At the pit meeting they told us the UTVs would race a second time. There would be a powder puff race for the stockers. All of this action would be followed by an Australian pursuit race. They had 75 cars signed up for the Australian pursuit action!



From what I could tell the stock cars would all race in just one heat race each. That still made for about ten heat races of eight cars each. There was no shortage of action. The final event of the night would be the demolition derby. It was a team demo that paid $3,000 to the winning team. If more than 12 cars showed up the winner would get $4,000.



The first race didn’t go off until about 8:30 p.m. The UTVs had a good race. This shows these types of machines can run very well on short dirt oval tracks.



The crowd really loved the stock car racing. Most of the cars were powered with strong engines. The drivers were aggressive. They were not afraid to take people out.



After each of the heat races there would normally be two or three totally disabled cars remaining on the track. By the way, I don’t think they threw a yellow flag the entire time we were there. When a car stopped on the track they just kept racing. I like that approach. Apparently the fans, including the standing room only ticket buyers who paid a minimum of $18 per, loved it too.



We saw six or seven of the heat races, maybe more. They were very efficient. However, at 9:30 p.m. we elected to leave the show. We had been in the grandstands for 3 ½-hours. We were looking at a three-hour drive back to our hotel in Everett, Washington over the Cascade Mountains.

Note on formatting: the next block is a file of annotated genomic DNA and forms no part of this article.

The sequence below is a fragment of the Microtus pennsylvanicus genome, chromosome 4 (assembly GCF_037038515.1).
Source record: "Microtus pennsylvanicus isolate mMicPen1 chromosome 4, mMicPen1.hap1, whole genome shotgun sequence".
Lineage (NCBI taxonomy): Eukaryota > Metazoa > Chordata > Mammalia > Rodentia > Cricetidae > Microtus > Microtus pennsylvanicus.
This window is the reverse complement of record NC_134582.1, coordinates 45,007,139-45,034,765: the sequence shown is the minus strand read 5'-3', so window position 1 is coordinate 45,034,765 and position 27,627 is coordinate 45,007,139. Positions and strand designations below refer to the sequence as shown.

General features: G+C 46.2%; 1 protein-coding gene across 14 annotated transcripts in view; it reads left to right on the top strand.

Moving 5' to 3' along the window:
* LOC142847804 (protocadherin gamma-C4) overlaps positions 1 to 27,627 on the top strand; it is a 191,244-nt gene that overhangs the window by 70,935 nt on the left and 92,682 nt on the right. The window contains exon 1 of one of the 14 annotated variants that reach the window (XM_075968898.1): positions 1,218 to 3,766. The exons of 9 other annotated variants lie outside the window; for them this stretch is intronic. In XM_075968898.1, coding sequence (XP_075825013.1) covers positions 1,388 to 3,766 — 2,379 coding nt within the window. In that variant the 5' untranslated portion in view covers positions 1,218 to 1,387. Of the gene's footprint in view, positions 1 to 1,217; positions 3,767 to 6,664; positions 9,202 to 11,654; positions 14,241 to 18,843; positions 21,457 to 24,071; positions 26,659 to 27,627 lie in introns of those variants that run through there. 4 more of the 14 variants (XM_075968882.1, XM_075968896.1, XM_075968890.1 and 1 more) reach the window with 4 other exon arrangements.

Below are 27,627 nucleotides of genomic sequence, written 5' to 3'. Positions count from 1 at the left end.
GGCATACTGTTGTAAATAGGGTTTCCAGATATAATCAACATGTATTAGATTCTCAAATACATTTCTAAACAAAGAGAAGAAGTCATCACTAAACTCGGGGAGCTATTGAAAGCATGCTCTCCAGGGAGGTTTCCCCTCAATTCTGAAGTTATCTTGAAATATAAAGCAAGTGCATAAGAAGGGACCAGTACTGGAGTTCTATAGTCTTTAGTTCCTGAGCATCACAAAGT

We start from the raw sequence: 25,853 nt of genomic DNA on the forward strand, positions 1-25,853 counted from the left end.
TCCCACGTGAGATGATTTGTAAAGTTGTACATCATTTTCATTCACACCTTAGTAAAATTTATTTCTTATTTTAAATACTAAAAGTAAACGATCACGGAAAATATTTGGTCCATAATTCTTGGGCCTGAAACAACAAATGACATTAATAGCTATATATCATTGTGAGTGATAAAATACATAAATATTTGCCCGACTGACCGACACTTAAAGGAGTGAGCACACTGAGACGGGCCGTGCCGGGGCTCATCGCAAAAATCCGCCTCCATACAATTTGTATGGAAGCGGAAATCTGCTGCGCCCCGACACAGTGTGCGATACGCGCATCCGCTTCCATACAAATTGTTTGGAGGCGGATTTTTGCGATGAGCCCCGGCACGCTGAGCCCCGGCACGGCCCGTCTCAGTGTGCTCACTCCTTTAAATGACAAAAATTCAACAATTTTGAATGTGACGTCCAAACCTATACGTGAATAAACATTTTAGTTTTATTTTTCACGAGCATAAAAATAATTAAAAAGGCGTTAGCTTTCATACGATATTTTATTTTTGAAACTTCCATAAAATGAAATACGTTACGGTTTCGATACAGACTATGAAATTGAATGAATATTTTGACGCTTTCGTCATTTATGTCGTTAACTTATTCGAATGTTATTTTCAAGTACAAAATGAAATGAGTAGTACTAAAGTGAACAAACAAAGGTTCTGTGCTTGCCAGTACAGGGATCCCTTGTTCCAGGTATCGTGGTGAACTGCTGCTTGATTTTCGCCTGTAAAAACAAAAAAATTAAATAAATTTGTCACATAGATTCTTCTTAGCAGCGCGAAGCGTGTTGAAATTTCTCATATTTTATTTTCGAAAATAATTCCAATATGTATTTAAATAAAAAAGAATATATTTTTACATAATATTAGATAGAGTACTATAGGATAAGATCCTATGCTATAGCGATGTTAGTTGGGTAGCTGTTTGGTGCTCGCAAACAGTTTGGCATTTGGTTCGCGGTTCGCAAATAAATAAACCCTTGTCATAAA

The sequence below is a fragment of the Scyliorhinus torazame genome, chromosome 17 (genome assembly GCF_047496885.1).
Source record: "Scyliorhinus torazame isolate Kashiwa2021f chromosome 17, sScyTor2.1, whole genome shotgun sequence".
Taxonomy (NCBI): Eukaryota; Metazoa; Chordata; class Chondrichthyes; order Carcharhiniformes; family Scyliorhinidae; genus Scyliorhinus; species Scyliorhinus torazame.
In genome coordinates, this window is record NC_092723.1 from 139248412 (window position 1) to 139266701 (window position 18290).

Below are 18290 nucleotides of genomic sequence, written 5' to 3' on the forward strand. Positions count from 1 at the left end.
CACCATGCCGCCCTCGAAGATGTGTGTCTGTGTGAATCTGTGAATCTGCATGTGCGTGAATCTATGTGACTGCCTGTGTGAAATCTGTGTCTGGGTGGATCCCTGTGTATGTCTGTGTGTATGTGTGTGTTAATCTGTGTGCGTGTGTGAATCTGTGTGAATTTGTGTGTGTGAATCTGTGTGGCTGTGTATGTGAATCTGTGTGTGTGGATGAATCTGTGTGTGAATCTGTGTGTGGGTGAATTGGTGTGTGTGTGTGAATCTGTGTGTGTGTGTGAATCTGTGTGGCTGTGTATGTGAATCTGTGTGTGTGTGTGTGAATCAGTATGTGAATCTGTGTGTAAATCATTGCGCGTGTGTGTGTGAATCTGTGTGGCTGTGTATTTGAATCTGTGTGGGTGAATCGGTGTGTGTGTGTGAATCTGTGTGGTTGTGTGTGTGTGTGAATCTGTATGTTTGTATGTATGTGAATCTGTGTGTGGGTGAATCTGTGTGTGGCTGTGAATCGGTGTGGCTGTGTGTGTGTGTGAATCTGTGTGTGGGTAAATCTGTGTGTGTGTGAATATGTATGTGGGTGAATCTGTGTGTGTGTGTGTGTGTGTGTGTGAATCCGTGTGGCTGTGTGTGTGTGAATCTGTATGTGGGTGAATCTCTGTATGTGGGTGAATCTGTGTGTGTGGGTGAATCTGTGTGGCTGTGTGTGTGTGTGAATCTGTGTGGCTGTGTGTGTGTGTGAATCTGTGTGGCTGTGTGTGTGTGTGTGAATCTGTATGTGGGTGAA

It would have been fun to stay for the entire show. However, they had started an hour late. We had been in the grandstands for a long time. This show was very entertaining. They probably offered the best racing of the entire trip.



We did sample the fair concessions. Carol scored a corn dog that was probably the largest I’ve ever seen in my life. I went with an elephant ear. It was likely the worst and driest elephant ear I’ve had in recent memory.







All in all this had been a wonderful trip to the Northwest. On the racing front we had both been able to see six tracks in a period of five days. We had a nice variety of trackchasing tourist attractions. We had fantastic accommodations at the Marriott. We dined at excellent restaurants. The sometimes fickle weather of the Northwest was absolutely wonderful. What more could we ask for?



The National Car Rental Racing Chrysler 300 got us over the Cascade Mountains in good shape. When we return the car tomorrow morning it will have more than 1,600 miles on the trip odometer during the six days that we rented it. Tonight we were back at the Marriott by 1 a.m. with the car filled with gas. We were ready for the trek home to Southern California tomorrow.







We were out the door of the Courtyard by Marriott hotel in Everett, Washington at 9 a.m. The hotel had been perfect for this trip. It’s not often that we get to stay for four consecutive nights in one place. However, as you know when Carol comes along “special” things happen.



Once at the SeaTac airport Carol relaxed in the Alaska Lounge. I did some power walking. Airline terminals are a perfect place for walking exercise.



We landed in Los Angeles at 3 p.m. That is not a good time to be landing at LAX. We would be trying to drive to our modest seaside cottage in San Clemente. Los Angeles traffic can be tough but if you don’t have to travel during rush hour, traffic in SoCal is no big deal.